Suppose that the interest rate on a 1-year bond in 2000 is 10%. Interest rates are expected to fall. Suppose that the expected interest rate on one-year bonds in 2001, 2002, 2003, and 2004 are 8%, 6%, 4%, and 2%, respectively. In addition, suppose that the liquidity premium, i.e., the spread between the forward rate of interest and the expected one-year interest rate in 2001, 2002, 2003, and 2004 is constant at 4%. That is, fn = E(rn) + 4% for n = 2,3,4, and 5. Note: All the bonds considered in this exercise are zero-coupon bonds and their par value is $1,000.
(a) Calculate the forward rates in 2001, 2002, 2003, and 2004.
(b) If the yield curve is determined by both the expectations theory and the liquidity preference theory, calculate the yield to maturity of the five zero-coupon bonds issued today (2000) and which mature in 2001, 2002, 2003, 2004, and 2005, respectively.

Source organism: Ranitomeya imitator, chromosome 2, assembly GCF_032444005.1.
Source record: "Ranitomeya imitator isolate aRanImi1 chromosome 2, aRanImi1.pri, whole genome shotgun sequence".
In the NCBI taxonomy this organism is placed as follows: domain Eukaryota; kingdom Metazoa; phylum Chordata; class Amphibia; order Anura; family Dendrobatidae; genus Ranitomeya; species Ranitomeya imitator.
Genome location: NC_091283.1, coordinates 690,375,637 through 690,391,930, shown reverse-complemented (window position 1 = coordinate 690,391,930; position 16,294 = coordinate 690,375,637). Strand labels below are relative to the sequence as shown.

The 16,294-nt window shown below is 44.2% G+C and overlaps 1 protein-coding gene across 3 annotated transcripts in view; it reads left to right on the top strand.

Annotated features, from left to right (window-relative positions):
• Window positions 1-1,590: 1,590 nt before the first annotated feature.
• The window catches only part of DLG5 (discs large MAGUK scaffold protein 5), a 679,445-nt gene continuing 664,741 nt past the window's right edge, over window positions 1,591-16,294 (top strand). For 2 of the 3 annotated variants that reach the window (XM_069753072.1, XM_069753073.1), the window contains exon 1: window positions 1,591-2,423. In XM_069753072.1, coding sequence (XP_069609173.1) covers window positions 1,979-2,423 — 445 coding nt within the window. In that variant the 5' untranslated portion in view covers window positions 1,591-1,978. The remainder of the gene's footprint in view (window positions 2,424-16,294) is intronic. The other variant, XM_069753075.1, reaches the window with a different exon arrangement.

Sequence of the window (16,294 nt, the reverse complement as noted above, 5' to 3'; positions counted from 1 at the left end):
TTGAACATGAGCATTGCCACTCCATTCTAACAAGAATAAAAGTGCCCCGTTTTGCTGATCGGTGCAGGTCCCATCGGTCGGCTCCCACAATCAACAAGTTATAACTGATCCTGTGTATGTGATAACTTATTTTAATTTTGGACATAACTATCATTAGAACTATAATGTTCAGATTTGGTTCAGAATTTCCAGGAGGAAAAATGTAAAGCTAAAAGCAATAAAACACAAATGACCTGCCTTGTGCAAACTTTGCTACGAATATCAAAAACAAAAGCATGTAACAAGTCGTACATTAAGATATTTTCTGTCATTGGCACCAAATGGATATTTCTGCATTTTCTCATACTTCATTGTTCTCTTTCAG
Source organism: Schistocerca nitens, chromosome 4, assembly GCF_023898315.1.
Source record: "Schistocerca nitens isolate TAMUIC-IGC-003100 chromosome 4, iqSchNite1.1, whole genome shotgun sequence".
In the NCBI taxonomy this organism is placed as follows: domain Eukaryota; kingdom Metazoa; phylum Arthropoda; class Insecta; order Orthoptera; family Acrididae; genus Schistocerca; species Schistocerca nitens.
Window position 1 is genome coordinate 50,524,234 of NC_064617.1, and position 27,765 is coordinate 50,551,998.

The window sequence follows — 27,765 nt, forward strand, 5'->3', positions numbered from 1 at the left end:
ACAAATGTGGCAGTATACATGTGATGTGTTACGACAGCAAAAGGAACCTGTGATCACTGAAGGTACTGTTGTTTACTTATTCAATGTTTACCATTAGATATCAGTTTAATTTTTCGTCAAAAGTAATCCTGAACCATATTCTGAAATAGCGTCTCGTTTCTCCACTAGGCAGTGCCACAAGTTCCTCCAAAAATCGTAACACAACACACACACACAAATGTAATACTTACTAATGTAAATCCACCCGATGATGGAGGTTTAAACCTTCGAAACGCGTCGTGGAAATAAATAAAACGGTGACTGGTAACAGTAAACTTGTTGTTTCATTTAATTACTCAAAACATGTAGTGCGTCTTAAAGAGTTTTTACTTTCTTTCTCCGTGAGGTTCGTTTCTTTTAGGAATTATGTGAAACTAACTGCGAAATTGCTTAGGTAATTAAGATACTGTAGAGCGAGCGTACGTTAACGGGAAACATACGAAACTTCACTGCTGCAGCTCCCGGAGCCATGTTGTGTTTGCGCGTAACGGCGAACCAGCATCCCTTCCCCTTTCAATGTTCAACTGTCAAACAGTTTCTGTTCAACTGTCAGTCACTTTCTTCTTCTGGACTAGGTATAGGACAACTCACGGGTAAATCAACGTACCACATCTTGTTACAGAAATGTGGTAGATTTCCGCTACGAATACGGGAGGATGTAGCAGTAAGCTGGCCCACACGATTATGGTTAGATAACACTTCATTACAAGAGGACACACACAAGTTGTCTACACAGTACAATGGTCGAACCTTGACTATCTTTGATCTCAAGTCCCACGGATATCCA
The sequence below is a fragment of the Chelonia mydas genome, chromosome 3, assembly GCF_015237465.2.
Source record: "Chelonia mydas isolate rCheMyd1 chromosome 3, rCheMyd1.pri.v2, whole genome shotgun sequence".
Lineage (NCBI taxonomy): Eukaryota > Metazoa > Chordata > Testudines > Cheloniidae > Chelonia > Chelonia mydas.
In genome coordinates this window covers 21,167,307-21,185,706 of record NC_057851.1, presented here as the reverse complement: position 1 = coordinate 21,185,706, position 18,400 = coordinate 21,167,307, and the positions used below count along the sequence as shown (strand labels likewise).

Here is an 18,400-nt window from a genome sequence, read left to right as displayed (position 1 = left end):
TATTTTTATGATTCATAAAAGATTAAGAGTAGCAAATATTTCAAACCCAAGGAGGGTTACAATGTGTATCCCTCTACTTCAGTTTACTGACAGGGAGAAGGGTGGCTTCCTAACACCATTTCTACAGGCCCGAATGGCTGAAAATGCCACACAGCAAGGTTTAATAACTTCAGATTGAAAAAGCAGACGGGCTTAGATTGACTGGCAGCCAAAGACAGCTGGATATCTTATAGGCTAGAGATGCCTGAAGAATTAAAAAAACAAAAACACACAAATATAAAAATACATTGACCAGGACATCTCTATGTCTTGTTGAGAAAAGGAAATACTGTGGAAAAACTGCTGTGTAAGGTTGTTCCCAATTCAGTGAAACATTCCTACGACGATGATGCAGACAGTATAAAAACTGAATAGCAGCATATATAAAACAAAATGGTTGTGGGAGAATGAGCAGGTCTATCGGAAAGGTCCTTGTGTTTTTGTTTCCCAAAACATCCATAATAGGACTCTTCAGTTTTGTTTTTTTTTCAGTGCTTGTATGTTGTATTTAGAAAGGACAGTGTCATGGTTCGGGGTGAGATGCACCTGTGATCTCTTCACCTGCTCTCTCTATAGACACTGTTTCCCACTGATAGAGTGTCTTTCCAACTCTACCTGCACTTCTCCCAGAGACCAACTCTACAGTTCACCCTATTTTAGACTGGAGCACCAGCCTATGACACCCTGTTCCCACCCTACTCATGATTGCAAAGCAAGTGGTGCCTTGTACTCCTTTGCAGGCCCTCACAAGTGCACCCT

(c) In the same graph, draw the expected returns, the forward rates, and the yield curve, all as a function of the maturity of the five bonds considered in this exercise.
(d) Inspecting the graph, what relation do you observe between the forwards rates fn and the yield curve?
(e) If the interest rates in 2001, 2002, 2003, and 2004 turned out to be equal to the forward rates in 2001, 2002, 2003, and 2004 that you calculated above, what would then the price in 2002 be of the 5-year maturity bond issued in year 2000? What would the price in 2003 be of the same bond issued in year 2000? Given those prices, what would the rate of return be from buying this bond in 2002 and selling it in 2003? Defend your answer and provide intuition for your result.

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